CASEY BAGS AL­MOST A QUAR­TER OF WEX­FORD VOTE

New Ross Standard - - FRONT PAGE -

in the run-up to the elec­tion about the Trav­el­ling com­mu­nity and Ire­land’s wel­fare sys­tem seem­ingly help­ing rather than hin­der­ing his bid.

The run­ner-up in the 2011 cam­paign, Sean Gal­lagher, an­other Dragon’s Den judge, was next with 7.18% of the vote. Gal­lagher had been en­dorsed by Wex­ford County Coun­cil back in Septem­ber but his cam­paign failed to at­tract the back­ing he had had in the 2011 cam­paign un­til The Front Line de­bate that de­railed his bid.

Sinn Féin can­di­date Li­adh Ni Ri­ada took 6.03% of the vote, Pi­eta House founder Joan Free­man re­ceived 4.66% and the third Dragon of the pack, Gavin Duffy brought up the rear with a vote of 2.38%. It was, in par­tic­u­lar, a bad re­sult for Sinn Féin who would have hoped that their party opin­ion polls might have re­sulted in a higher polling fig­ure for their can­di­date but those votes went else­where.

There were, as al­ways, some spoiled votes - 581 in to­tal. In a St Se­nan’s box from En­nis­cor­thy, two pa­pers bran­dished a big X across the six candidates with ‘Vote Gemma O’Do­herty’ writ­ten un­der­neath. An­other pa­per fea­tured no mark in any of the can­di­date boxes but the words ‘Christ Is King’ was scrib­bled across the page in­stead.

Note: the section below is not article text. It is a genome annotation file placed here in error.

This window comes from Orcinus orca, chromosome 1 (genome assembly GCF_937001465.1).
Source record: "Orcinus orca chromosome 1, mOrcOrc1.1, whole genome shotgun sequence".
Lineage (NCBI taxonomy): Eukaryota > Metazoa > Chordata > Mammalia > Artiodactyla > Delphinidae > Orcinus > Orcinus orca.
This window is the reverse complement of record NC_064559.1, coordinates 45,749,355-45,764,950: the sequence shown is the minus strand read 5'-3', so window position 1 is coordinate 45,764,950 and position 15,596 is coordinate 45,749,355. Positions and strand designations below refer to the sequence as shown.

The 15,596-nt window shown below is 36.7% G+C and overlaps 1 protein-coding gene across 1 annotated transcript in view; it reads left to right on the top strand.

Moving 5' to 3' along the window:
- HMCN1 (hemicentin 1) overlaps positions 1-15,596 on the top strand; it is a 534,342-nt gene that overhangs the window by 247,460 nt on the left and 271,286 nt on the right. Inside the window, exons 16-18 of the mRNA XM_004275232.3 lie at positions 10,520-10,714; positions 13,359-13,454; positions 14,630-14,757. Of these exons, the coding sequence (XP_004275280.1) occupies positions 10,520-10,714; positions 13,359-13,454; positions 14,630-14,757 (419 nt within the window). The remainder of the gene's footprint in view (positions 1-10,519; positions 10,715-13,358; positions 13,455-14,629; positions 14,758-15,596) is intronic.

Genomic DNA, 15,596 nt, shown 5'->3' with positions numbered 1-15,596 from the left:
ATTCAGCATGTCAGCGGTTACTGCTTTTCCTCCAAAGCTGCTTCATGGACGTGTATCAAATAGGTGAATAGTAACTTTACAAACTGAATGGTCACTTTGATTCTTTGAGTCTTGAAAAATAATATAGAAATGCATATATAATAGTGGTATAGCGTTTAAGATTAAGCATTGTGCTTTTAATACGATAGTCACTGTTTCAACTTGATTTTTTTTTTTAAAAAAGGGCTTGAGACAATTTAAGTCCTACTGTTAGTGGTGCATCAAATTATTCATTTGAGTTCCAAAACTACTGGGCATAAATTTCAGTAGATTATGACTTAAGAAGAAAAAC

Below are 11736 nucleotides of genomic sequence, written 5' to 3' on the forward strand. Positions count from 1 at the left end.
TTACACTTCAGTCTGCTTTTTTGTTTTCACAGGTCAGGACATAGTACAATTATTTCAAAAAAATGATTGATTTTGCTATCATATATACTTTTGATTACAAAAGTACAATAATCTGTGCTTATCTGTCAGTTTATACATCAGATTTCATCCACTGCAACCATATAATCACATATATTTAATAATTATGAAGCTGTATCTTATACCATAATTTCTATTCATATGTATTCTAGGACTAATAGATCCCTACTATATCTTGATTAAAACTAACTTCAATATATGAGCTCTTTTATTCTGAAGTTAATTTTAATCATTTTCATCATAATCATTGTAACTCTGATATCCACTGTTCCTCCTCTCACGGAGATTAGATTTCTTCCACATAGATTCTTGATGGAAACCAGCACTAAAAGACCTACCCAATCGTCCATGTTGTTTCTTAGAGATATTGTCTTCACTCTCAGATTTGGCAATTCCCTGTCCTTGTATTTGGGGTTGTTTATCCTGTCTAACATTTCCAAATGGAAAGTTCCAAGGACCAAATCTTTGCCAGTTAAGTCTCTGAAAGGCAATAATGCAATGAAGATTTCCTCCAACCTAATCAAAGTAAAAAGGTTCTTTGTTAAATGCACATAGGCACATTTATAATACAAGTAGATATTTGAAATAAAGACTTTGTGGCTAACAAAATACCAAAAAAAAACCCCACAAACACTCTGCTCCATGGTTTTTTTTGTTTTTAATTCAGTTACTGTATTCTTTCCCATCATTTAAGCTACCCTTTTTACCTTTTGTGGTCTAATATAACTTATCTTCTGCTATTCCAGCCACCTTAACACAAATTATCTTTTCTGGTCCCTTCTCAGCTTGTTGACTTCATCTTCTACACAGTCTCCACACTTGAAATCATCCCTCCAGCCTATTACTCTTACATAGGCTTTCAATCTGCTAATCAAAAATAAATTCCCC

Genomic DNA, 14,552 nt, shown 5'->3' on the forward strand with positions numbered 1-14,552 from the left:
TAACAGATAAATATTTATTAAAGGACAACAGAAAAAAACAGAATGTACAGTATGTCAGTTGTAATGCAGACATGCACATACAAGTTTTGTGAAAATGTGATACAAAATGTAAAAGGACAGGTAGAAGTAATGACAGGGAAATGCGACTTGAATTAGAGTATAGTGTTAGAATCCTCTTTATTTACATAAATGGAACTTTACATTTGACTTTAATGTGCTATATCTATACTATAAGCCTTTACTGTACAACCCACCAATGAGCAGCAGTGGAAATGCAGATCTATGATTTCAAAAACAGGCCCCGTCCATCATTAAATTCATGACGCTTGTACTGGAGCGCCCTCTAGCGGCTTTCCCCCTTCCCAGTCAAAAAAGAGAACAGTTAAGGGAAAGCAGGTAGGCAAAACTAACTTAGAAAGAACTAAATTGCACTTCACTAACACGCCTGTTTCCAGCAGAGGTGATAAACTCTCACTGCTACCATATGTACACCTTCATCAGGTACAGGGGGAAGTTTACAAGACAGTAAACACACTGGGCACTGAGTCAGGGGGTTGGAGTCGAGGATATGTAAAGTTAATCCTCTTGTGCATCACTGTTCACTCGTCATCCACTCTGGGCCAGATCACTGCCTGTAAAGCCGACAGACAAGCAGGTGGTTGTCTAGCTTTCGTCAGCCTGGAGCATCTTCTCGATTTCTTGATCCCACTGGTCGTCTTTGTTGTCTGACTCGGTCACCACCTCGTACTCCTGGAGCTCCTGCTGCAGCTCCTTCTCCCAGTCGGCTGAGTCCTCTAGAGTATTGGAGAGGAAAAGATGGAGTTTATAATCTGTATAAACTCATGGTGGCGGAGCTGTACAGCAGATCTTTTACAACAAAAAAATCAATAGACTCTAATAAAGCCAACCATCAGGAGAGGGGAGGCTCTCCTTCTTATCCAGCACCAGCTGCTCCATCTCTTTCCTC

While ev­ery­thing is set to stay the same in the Áras, there was one no­table ge­o­graph­i­cal change in Wex­ford this year - the use of Coláiste Bríde as a count cen­tre and it com­fort­ably housed the pro­ceed­ings.

It is the first time, for many years, that such an event hasn’t taken place in St Joseph’s Com­mu­nity Cen­tre in Wex­ford which was un­avail­able.

Mem­bers of po­lit­i­cal par­ties fil­tered through the count cen­tre at the sec­ondary school through­out the morn­ing but there was a gen­eral sense of ap­a­thy in the room as the exit poll the night be­fore had made clear the in­evitable re­sult.

Tal­ly­men from po­lit­i­cal par­ties were watch­ing for trends in their party votes rather than the, usu­ally, all im­por­tant num­bers.

With lo­cal elec­tions the next sched­uled event, many will be analysing the re­sults of the vot­ing in the var­i­ous ar­eas as they set out their stall for the 2019 elec­tion.

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